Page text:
What happens to us matters a great deal, but even more powerful are the stories we repeat about what happened.*
Technology, publicity and propaganda everywhere promote the competitive spirit and afford means of satisfying it on an unprecedented scale.**
The Christian apostle Paul was probably being compared to super-apostles when he admitted his own weakness, concluding, “When I am weak, then I am strong,” and pointing to the relationship he had with his god.
Perhaps he could have also said of the community he was writing to in Corinth, “When we are weak then we are strong.”
These days, we’re more likely to come together in our projected strengths and rightness:
‘what Aristotle calls alazony: the hyperbole or boastfulness that is nicely captured by the modern term “bigging up”’.^
Brené Brown uncovers some of what we are hiding by this:
‘We’ve sorted ourselves into factions based on our politics and ideology. We’ve turned away from one another and toward blame and rage. We’re lonely and untethered. And scared. So damn scared.’^^
We’re scared of so many things and seem to find it every more difficult to find one another and to share these things, to admit we’re wrong and to learn more:
‘Some people don’t like to pivot- they think it looks weak. […] The thing is, pivoting isn’t a sign of weakness. Pivoting is a sign that you learned something today that you didn’t know yesterday.’*^
Yesterday I had the joy of visiting the story hut that is visiting the University of Edinburgh for an alternative learning week. An old shepherd’s hut, the wheeled space hosts eight people, keeping them cosy with a wood-burning stove and is filled with all kinds of thing to stimulations the senses – instruments from different countries, boxes with questions and objects inside of them, fine carving, old toys (spinning tops), old photos and more objects than I can remember. I picked up the two centimetre tall model of Pinnochio, finely crafted and had to tell the story of David, someone I knew who worked in printing during the day but made models, rich with detail in his non-work time.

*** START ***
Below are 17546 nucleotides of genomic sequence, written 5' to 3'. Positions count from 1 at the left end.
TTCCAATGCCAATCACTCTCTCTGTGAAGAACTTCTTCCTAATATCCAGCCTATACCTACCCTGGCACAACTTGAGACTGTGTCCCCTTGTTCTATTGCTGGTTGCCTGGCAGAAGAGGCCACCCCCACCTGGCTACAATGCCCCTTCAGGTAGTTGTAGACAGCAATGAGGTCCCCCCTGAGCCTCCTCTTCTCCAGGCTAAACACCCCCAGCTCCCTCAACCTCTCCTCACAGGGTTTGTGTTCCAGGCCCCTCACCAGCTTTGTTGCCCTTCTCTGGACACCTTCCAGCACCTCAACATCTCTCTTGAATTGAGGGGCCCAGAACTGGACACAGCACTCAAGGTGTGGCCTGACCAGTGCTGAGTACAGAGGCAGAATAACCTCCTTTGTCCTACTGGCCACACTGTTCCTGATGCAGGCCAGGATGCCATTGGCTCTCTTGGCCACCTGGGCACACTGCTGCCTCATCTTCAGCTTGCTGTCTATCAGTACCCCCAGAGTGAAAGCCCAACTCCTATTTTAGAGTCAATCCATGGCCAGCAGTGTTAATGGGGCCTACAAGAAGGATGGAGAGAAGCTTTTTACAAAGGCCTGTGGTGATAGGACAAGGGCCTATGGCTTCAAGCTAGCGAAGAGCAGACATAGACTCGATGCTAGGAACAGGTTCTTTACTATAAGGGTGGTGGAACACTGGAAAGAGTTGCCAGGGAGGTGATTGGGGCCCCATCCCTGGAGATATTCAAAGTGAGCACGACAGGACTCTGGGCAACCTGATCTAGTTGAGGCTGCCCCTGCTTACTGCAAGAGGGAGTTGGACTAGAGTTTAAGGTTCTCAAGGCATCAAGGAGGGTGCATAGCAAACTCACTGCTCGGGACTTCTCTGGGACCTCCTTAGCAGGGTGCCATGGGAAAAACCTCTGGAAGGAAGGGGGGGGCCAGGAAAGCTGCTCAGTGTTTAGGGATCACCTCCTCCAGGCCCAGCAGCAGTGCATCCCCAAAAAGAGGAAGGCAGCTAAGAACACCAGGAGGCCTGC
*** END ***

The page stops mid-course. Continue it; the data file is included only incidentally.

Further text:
Imagine a space in which we can tell stories to one another, just our very human stories, without the need to “big up,” to be with one another, just as we are, and out of these stories dream a brave new world.
(*From Seth Godin’s blog: The repetition of stories.)
(**From Johan Huizinga’s Homo Ludens.)
(^From Anne Pirrie’s Virtue and the Quiet Art of Scholarship.)
(^^From Brené Brown’s Braving the Wilderness.)
(*^From gapingvoid’s blog: The one thing to do when things aren’t working.)